As the late, great Groucho Marx once observed: "Outside of a dog, a book is a man’s best friend. Inside of a dog, it’s too dark to read."
And he was right; books, in all their forms, are the key to the magic kingdoms of dreams and imagination - you can never have too many.
As a family, I'm proud to say I can trace the book bug back to at least the early 1800s, when one of my Glasgow forebears, John Wilson, operated a bookbinding business in the High Street.
One of his sons, John Gideon Wilson (1876-1963), began his working life, aged 14, in John Smith & Son, before moving to London, where he ended up managing the prestigious publishing company and bookshop J. & E. Bumpus Ltd., in Oxford Street.
A friend and confident of such literary luminaries as HG Wells, Arthur Conan Doyle, H E Bates, Neil Munro, and Eric Gill, he was described as, 'the most famous English (sic) bookseller of his time'.
'Uncle John', although I never met him, viewed 'bookselling not so much as a matter of retail trade but as a service in which bookseller and customer met and shared the experience of contact with the precious manifestations of the spirit of man'.
I like that.
His son, the Uncle Johnnie who I did know, continued the family tradition, managing the famous London bookshop Hatchards of Piccadilly, and, whenever I was in the big smoke, would give me free run of the shop's shelves. I was like a pig in the proverbial!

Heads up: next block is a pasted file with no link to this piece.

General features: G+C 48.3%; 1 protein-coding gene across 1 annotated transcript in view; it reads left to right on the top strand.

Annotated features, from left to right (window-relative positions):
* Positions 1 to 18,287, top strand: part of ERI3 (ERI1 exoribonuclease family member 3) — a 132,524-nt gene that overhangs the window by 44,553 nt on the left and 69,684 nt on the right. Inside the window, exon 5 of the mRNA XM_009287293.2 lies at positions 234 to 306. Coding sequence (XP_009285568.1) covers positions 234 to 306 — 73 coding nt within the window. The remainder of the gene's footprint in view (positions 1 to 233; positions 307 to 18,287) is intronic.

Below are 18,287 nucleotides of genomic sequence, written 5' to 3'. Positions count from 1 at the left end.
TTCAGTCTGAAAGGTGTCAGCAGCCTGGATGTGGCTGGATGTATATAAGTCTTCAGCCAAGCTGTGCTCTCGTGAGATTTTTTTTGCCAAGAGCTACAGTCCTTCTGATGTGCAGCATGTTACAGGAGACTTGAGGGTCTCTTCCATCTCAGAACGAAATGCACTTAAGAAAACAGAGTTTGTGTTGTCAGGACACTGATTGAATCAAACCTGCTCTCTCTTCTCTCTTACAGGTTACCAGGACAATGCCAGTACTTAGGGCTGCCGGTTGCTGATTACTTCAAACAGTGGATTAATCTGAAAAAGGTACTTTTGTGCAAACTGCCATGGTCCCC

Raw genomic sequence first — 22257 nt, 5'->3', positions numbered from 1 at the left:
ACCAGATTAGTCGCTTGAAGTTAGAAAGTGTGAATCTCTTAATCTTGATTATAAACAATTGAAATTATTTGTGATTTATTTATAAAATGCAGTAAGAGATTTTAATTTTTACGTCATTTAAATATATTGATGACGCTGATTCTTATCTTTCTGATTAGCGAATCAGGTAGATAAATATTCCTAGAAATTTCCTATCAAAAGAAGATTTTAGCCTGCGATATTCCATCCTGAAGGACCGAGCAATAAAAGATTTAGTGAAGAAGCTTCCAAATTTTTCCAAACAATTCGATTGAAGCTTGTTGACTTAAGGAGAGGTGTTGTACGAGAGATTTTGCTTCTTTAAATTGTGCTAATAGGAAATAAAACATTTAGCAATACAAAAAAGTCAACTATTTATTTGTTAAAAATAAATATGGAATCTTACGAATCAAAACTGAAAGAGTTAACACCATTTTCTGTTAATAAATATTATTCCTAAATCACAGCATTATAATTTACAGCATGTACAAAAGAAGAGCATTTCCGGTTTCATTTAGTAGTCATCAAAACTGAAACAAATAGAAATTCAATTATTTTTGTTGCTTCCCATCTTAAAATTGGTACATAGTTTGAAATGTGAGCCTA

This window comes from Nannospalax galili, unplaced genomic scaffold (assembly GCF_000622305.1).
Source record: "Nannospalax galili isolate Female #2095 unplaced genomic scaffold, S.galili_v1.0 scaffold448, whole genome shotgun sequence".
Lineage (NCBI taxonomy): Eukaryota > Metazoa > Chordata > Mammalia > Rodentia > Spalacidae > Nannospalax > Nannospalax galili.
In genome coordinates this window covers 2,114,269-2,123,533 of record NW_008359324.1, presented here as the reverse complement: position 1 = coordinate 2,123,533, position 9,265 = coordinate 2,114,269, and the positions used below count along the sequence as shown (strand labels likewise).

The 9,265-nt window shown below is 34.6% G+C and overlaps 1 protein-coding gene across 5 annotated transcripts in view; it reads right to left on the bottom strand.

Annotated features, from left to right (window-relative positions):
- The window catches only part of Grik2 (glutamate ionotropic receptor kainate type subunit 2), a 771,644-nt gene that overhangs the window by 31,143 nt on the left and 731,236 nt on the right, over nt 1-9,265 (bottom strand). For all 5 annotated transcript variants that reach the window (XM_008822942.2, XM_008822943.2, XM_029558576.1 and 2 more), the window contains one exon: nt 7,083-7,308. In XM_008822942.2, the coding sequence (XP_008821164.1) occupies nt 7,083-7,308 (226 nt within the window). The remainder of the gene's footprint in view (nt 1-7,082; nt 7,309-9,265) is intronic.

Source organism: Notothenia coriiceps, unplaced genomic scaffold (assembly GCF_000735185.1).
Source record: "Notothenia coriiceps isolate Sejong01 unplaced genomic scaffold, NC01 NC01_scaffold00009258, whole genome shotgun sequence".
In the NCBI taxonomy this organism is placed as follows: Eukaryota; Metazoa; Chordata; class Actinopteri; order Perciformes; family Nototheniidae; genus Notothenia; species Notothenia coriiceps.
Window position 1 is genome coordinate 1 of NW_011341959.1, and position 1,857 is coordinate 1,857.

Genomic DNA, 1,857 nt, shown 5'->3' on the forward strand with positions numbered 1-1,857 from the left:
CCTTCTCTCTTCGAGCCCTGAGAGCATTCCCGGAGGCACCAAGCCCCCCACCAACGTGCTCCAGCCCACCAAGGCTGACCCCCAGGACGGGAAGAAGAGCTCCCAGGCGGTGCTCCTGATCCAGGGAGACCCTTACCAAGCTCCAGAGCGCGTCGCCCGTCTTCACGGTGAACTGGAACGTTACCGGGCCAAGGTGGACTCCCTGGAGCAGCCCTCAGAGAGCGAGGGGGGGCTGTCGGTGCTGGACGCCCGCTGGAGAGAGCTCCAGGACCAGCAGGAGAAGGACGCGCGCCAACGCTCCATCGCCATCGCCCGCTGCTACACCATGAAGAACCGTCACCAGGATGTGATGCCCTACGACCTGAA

Anyway, to today's picture, and it's a beautiful little book bug, snapped by Oscar Marzaroli, outside John Smith & Son, in St Vincent Street, in 1962.
Founded in 1751, Smith's is now the oldest bookselling company in the English-speaking world. The St Vincent Street premises, to which my own architect grandfather added an extra storey in the 1920s, was their principal shop. A young Billy Connolly used to work there, and that's where he got his love of reading.
The original John Smith was a pal of Rabbie Burns, although they fell out when Smith failed to forward the bard his book royalties!
Today, Smith's operates solely as an academic bookseller, and in St Vincent Street books have given way to burgers, with this shop operating as a Five Guys outlet - which makes me sad.
Whatever you are doing today, take a minute to pick up and lose yourself in a book...